I’m only going to one holiday party this year. It’s the holiday party I look forward to every year. The Fit By Design annual Christmas bash. My friend and fellow Warrior, Andrea, graciously opens up her house and as many Warriors as possible pile in and enjoy a good old knees up.
Like all good parties, there is plenty of booze and a variety of delicious appies that definitely don’t fall within the Canada food guide in the quantities that I could consume them. And every year, you can find me at the table, over eating the deliciousness, because.. Well, I’m a food addict and it’s what I do. Last year I remember the gluttony and a large quantity of booze. It was a lot of fun!
Not this year though. This year I get to be the one that chooses to do neither.
I’ve been seriously mulling it over for about 3 weeks trying to come up with a strategy that I could follow. Initially I decided “to hell with it, you only live once, go crazy and eat and drink whatever you want” but that raises a serious shitstorm of emotions for me and triggers many dangerous behaviours that usually continue into the next day or week. A rebellious “I can do what I want” attitude, meaning: I can indulge and not feel guilty because I’m making a conscious decision to indulge. It’s difficult place to be in because I can’t always claw my way out. Plus, Denise makes an awesome spinach dip… and Lisa is bringing homemade nanaimo bars.
Worst case scenario, I eat my face off at the party and reintroduce a bunch of bad food habits. Habits that I have worked on in therapy and counselling and in self reflection. Self medication with food has been an ongoing theme of my life. Numbing and mindless eating to fill up an unknown void. I could easily polish off a whole loaf of bread without caring too much about why I was eating. It starts with two slices of bread in the toaster. POP! Butter them up and eat them in about 6 bites. Barely tasting them before putting another two slices in whilst simultaneously stuffing a slice of buttered bread in my mouth. It’s mindless. It’s unnecessary. It’s the numbing, oddly comforting feeling of filling myself up with the most dense food possible. That’s the worst case scenario. That and the 20lbs I’d put on.
Of course I have slipped back into that state many times, which is why I am still not at the weight I would like to be.. But with each relapse my desire to continue and improve increases. I am always learning and for that I am grateful, but learning comes with a responsibility for your actions.
A potluck buffet offers that same opportunity for mindless grazing and eating without purpose. Pair that with other people unwittingly encouraging you to indulge and you are digging deeper than ever to find the strength to say no when temptation hits.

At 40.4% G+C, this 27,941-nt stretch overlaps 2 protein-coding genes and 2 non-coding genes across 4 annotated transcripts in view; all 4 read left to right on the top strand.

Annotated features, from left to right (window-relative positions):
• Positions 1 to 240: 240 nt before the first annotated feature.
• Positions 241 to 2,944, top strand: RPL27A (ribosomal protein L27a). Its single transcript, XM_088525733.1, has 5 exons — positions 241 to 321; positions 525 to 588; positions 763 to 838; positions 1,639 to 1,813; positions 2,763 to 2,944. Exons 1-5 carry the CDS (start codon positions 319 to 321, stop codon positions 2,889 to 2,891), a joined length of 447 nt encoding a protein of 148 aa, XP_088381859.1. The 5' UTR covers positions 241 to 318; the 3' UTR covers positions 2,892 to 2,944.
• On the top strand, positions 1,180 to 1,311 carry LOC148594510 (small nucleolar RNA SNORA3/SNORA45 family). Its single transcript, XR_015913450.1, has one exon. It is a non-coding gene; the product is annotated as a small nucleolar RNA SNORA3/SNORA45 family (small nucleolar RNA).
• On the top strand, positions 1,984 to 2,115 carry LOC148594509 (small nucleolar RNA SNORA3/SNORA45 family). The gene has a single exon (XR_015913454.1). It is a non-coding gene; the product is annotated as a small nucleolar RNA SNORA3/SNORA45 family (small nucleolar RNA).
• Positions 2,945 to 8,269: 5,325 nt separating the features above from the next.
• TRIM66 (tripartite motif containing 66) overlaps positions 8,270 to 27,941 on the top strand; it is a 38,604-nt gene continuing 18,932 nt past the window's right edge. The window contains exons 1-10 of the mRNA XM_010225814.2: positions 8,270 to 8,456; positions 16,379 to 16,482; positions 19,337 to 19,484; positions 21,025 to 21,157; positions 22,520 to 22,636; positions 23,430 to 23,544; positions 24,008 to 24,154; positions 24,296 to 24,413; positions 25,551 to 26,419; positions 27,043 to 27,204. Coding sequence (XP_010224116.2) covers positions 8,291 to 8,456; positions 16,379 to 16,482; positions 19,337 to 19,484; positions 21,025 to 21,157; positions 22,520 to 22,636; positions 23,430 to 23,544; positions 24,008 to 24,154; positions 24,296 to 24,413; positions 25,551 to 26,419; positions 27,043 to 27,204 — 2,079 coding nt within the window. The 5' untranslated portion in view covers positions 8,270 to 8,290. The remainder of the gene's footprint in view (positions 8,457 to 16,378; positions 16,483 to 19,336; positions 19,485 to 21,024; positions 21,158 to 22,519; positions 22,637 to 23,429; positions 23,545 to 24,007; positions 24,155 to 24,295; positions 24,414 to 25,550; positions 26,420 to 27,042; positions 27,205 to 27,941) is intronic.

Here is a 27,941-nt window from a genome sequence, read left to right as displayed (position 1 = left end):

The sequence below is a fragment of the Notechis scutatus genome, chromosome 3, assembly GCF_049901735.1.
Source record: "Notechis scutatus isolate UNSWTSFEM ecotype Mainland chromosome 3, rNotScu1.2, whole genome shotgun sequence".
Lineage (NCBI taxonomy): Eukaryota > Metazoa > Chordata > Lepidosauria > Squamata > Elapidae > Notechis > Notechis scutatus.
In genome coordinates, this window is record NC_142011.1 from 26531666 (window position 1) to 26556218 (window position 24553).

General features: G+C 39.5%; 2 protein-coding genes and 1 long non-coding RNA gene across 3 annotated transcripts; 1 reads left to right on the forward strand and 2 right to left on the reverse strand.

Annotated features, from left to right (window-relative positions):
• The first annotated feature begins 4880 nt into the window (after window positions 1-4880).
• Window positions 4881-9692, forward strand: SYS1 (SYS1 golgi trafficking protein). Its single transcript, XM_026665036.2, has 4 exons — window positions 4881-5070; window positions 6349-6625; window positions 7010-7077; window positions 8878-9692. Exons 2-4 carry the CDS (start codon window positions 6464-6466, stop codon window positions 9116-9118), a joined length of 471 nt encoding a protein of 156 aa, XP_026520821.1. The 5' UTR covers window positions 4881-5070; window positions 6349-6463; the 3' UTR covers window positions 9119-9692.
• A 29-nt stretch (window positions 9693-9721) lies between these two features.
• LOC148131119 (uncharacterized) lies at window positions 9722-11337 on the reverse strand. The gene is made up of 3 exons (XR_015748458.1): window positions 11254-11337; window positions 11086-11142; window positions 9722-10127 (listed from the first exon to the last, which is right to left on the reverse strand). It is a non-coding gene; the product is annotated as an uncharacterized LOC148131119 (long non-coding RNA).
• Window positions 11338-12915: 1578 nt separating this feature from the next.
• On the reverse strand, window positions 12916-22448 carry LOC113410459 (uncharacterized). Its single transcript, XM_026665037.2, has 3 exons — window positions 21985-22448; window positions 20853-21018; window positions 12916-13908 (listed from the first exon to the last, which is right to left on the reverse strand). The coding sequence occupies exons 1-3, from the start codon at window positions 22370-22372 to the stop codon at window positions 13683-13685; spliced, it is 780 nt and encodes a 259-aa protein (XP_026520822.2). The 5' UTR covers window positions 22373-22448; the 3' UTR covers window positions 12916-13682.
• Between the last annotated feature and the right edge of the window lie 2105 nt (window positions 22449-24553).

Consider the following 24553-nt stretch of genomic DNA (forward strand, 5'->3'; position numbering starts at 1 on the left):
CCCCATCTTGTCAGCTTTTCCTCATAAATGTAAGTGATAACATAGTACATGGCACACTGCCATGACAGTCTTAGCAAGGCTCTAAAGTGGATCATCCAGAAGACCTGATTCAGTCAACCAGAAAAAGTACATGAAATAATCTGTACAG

I went back and forth many times. Should I drink? Should I not drink? Maybe I could eat a few treats? Follow the 80/20 rule? But ultimately I knew my answer… I would have to not drink and only eat foods that I considered part of my current way of eating.
Then there is challenge #2. Aside from the mental anguish of wanting to eat and drink all the treats there are the people that want to encourage you, even though they may know you are struggling. You will always encounter a few sabotagers unintentionally giving you an excuse to derail.
“Just have one”
“It’s Christmas! Relax”
“You can get straight back on tomorrow.. Just allow yourself the night off”
And I get it. I do.
But, no thank you.
I am motivated more than I have been in a long time to keep going. God knows it’s been a rough ride this year and last. The missing piece of my puzzle this year has been consistency with my nutrition and now that I am feel in control again, why would I jeopardise that for one night of food and drink?
It used to be about not standing out, but now I don’t worry about that. I secretly used to like the sabotagers because they gave me an excuse to indulge even if it wasn’t in my best interest.The party never ended the same night for me as temptation hung around until the next day, week or month. Before I knew it I was back to spreading butter onto my 6th slice of toast looking for fulfilment in a Cobbs bag.
The strangest part of this is the judgement you can get for not joining in. It can get to you. I’m fortunate that I am mostly surrounded by people who understand - who know the triggers and help to encourage healthy choices. Some of you won’t be as lucky. I always remember a conversation I had with my brother who was drinking me under the table one evening. After a couple I said I’d had enough and he complained that I always used to be able to drink more than that and what was wrong with me? I later realised that he was projecting his guilt of heavy drinking on me. It was easier to make me feel like there was something wrong with me, than to accept there might be something wrong with his behaviour.
When you take your health into your hands you are always doing the right thing. Even if people get their noses out of joint or tease you because they think you are “better than them” (and yes, this does happen in your 30s!)
This year I have a game plan.
I am going to go to table and put my allocated amount of food on my plate (mainly Denise’s spinach dip and veggies) and walk away. I’ll drink my water in my favourite Starbucks glass mug and I will have a lot of fun with women that won’t think twice about doing what iis best for them - and supporting me in saying... Thanks, but no thanks.
Mother, creative strategist and health & happiness advocate. These are my personal ramblings..